Parents have long known that their family pets provide companionship
and affection to their children, teach them responsibility, and help
them develop empathy for others. But reduce the risk of allergies?
According to research performed by Dr. Dennis Ownby, children exposed
to two or more dogs or cats during the first year of life had less than
half the chance of developing allergies later in life than children
exposed to only one or no pets during their first year.
striking finding here is that high pet exposure early in life appears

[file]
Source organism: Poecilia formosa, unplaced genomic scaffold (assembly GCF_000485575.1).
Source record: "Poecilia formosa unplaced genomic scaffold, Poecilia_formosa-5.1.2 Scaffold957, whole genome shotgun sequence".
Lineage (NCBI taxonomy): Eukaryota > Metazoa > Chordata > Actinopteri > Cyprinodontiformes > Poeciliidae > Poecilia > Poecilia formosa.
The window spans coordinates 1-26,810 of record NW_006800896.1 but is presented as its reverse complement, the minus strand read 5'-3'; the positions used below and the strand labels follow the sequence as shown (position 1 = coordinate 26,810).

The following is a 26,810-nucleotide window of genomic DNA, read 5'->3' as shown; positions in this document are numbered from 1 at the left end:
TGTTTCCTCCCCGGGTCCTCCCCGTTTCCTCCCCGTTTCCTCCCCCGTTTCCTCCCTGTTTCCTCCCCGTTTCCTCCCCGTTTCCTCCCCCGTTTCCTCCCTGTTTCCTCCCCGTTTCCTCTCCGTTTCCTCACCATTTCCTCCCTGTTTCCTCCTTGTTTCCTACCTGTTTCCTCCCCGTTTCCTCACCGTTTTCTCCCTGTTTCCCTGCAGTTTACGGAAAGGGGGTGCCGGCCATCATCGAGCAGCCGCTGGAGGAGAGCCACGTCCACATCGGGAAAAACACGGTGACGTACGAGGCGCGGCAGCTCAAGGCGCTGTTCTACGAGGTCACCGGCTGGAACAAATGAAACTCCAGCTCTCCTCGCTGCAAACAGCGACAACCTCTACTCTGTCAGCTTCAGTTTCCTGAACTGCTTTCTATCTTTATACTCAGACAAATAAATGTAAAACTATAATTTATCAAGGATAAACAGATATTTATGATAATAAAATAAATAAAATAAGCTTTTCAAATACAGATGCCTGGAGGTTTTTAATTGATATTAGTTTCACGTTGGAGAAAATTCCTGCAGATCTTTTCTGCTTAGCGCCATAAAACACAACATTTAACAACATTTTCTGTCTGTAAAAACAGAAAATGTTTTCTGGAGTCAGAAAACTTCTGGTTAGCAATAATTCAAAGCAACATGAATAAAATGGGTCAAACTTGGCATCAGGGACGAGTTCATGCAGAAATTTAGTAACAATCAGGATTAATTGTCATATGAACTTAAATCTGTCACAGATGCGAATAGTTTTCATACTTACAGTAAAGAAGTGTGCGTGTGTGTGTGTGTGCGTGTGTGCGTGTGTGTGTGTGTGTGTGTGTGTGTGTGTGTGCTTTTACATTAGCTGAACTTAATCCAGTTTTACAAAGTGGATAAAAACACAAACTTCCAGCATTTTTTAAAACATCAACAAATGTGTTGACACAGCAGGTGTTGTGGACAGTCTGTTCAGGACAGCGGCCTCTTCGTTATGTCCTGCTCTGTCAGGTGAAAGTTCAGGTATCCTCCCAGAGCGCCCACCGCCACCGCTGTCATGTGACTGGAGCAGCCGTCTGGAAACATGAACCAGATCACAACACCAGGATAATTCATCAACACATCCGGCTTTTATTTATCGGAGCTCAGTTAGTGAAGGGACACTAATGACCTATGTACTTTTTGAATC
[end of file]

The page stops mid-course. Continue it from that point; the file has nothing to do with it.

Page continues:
to protect against not only pet allergy but also other types of
common allergies, such as allergy to dust mites, ragweed, and grass,"
said Marshall Plaut, M.D., of the National Institute of Allergy
and Infectious Diseases. "Other studies have suggested a protective
effect of pet exposure on allergy and asthma symptoms, but generally
have looked only at whether pet exposure reduced pet allergy. This
new finding changes the way scientists think about pet exposure;
scientists must now figure out how pet exposure causes a general
shift of the immune system away from an allergic response."